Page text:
The Kenyan government has developed a national prevention and response plan (2019-2023) that aims to reduce violence against children prevalence by 40 percent.
This booklet will give you the tools you need to help SPOT and STOP violence in your home, school and community! You’ll learn the different ways that kids experience violence, and what they, their families, communities, and YOU can do.
The purpose of this study was to investigate experiences of violence by age and sex across in Cambodia, Haiti, Kenya, Malawi, and Tanzania.
This study examines how exposure to emotional violence is associated with suicide ideation in childhood and adolescence in low- and middle-income countries.
Find details about recent changes to the VACS questionnaire, including the review process, updated measures, and new modules for Latin American countries.
This youth engagement toolkit is a unique new resource created for the campaign. It includes key messages and organizing tools designed specifically to guide youth-led organizations in delivering vital information on post-rape care to the youth populations they serve in the form of educational workshops.
This study explores the collective effects of childhood sexual, physical, and emotional violence on selected self-reported health outcomes among young Kenyan females and males using the Violence Against Children Survey (VACS).
Explore this analysis looking at risk factors of childhood emotional, physical, sexual violence, and polyvictimization for children aged 13–17 from Violence Against Children and Youth Surveys across six countries.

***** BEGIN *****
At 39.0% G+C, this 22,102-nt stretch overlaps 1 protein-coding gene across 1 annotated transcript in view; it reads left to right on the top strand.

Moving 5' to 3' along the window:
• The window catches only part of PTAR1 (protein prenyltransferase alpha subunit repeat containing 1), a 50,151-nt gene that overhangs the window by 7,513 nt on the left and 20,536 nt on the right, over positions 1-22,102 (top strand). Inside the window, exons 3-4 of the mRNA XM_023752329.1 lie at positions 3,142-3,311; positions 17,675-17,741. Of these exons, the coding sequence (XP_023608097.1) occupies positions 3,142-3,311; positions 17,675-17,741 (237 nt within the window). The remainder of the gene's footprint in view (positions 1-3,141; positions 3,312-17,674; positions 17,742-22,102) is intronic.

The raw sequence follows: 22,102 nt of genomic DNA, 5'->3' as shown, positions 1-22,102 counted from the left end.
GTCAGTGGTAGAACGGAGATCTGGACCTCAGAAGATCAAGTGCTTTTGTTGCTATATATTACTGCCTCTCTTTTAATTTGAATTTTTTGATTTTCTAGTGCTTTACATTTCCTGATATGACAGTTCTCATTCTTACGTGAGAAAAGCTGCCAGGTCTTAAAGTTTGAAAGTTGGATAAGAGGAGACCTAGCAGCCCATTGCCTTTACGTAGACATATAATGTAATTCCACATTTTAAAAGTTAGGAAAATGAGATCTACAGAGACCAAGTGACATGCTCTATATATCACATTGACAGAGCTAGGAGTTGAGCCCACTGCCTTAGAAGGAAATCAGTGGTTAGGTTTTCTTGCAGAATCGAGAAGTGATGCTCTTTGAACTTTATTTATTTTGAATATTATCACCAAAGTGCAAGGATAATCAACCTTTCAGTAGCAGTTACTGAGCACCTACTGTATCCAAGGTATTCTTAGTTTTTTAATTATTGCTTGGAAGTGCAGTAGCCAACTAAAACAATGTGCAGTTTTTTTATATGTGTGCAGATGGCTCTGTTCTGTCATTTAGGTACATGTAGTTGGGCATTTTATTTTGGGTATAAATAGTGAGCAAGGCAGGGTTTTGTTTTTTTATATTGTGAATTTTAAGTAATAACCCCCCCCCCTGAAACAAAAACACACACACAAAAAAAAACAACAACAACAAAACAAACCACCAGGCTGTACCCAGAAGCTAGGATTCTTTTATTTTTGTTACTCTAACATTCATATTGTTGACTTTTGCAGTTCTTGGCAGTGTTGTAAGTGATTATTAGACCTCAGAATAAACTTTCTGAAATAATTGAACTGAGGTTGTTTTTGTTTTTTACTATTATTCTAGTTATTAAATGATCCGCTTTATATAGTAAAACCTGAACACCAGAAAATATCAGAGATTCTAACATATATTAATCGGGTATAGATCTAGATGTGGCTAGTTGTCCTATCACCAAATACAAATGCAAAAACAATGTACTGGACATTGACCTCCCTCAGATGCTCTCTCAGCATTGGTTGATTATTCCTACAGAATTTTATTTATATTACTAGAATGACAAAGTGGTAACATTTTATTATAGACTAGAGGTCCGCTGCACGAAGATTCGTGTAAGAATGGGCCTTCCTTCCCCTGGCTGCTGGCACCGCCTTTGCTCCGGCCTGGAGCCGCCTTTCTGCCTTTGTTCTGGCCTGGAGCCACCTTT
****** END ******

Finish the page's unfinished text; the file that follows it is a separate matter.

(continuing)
This study explores the association between emotional, physical, and sexual violence against children with physical intimate partner violence in young adulthood.
This study compares the characteristics of survivors who present for healthcare to those of survivors reporting violence on national surveys; understand the healthcare services provided to survivors; and, identify barriers to treatment.
This paper uses data on childhood violence for 10,042 individuals from Cambodia, Kenya, Swaziland, Tanzania.
This study sought to produce the first internationally comparable estimates of the magnitude, characteristics, risk factors, and consequences of sexual violence against boys in three countries.
This study explores the evidence linking violence against women and HIV, including on the cycle of violence and the links between violence against children and women.
This report summarizes the content and recommendations that emerged from the Global Meeting on Violence against Children in Ezulwini, Swaziland, 2014.
Explore the data in Kenya's Violence Against Children and Youth Survey (VACS) report.
An overview of data found in Kenya's 2012 Violence Against Children and Youth Survey (VACS) report.
On May 11-13, 2022, senior government officials and civil society leaders from over 30 African countries gathered at the Pan-African symposium on violence prevention in Addis Ababa, Ethiopia.